said specimen treatment and/or viewing section comprising another member bonded to said member, said another member and said at least one opening in said member defining said specimen chamber;
said another member being provided with at least one groove therein extending at least between said openings in said member and adapted to contain at least one chemical for treating a specimen, said another member being constructed for enabling viewing of a specimen located in said specimen chamber.
9. The instrument of claim 8, additionally including means located in said at least one opening of said member for causing a specimen to lie flat in said specimen chamber.
10. A microfabricated biopsy/histology instrument, comprising:
a cutter section;
a specimen chamber; and
a specimen treatment and/or viewing section;
said instrument comprising a silicon member and a glass member, said cutter section being located in said silicon member, said specimen and/or viewing section being located in said glass member, and said specimen chamber being formed by said glass member and an opening in said silicon member;
said opening in said silicon member extending therethrough and tapering to form a sharp cutting edge on an upper surface of said silicon member.
11. The instrument of claim 10, wherein said silicon member includes another opening extending therethrough and spaced from said opening, said another opening tapering in a direction opposite to that of said opening.
12. The instrument of claim 11, wherein said glass member is provided with at least one channel extending at least between said opening and said another opening in said silicon member, said another opening in said silicon member defining an inlet port for directing chemicals into said channel in said glass member.
13. The instrument of claim 12, wherein said silicon member includes an indentation adjacent said sharp cutting edge, the depth of said indentation determining a thickness of a cut made by said sharp cutting edge.
14. The instrument of claim 13, wherein said indentation includes a sharp pre-cutting edge space from said sharp cutting edge.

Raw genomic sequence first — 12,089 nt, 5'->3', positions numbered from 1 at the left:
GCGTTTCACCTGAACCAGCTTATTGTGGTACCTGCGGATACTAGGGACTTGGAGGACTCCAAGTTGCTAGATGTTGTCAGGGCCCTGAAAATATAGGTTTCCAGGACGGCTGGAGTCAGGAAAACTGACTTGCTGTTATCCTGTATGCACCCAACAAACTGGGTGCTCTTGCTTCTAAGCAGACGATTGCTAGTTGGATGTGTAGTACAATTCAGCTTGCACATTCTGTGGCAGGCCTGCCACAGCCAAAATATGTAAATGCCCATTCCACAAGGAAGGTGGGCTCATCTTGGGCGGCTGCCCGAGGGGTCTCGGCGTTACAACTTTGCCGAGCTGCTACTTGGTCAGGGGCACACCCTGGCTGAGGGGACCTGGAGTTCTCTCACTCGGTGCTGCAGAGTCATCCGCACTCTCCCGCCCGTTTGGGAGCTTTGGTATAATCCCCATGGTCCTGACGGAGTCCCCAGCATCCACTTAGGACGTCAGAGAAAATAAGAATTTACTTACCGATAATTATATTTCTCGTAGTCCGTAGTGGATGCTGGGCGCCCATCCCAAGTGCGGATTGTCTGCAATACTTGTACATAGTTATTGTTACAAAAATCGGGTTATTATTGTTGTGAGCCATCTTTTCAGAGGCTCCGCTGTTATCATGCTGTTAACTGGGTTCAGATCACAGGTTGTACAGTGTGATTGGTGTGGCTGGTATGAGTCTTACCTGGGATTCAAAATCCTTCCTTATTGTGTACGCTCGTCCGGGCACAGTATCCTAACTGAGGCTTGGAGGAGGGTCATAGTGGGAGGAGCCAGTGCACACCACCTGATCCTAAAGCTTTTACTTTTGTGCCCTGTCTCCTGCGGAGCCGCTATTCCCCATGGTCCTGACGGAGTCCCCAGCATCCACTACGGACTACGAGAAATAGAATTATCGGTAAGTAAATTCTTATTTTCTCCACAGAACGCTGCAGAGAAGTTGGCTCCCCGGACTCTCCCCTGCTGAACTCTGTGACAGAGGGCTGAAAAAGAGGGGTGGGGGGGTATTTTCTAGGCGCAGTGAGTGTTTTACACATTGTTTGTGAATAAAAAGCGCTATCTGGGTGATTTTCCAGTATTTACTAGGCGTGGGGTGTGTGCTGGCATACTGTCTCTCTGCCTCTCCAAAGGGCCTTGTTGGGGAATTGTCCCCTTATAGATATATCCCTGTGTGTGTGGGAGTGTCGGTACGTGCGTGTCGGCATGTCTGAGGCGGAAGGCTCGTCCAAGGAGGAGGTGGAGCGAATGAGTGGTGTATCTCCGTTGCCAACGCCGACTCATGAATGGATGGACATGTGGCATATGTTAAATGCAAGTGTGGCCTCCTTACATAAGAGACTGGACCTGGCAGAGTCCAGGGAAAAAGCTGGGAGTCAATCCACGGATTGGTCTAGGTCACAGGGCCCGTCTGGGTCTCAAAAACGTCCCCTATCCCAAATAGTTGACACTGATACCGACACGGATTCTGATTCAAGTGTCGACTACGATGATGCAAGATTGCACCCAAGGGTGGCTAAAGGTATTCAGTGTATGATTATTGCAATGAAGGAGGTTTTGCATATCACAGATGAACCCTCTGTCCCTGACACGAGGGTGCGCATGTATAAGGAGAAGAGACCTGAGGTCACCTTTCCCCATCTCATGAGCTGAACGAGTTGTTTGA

15. The instrument of claim 13, additionally including means for causing a specimen cut by said sharp cutting edge to lie flat in said specimen chamber.
Description

The United States Government has rights in this invention pursuant to Contract No. W-7405-ENG-48 between the United States Department of Energy and the University of California for the operation of Lawrence Livermore National Laboratory.

BACKGROUND OF THE INVENTION

The present invention relates to preparing tissue samples for pathological study, particularly to a microfabricated instrument for tissue biopsy and analysis, and more particularly to a microfabricated biopsy/histology system using a combined tissue cutter and specimen treatment chamber, thus minimizing specimen handling.

The process of preparing tissue samples for pathological study, known as histology, requires skill and experience. The current process used for preparing samples for histological analysis is labor intensive, somewhat of an art form, and requires expensive equipment and large quantities of chemicals. In the traditional process, a piece of tissue is embedded in paraffin wax, and thin ribbons are sliced off using a microtome, then mounted onto glass slides, treated with chemicals, and viewed with a microscope. Large quantities of chemicals are required to fix, dehydrate, and stain the tissue. In addition, the large tissue samples removed from a patient causes substantial discomfort.

Recently, micro-biopsy tools have been developed to enable removing only a small amount of tissue or other material in a minimally invasive manner, and reduce risks, costs, injury, and patient discomfort associated with traditional biopsy procedures. Such micro-biopsy tools are described and claimed in copending U.S. application Ser. No. 08/887,780, filed Jul. 3, 1997 entitled "Micro-biopsy/Precision Cutting Devices", assigned to the same assignee. These micro-biopsy tools are formed from silicon and anisotropic etching of silicon, resulting in extremely sharp edges, ideally suited for slicing soft tissues.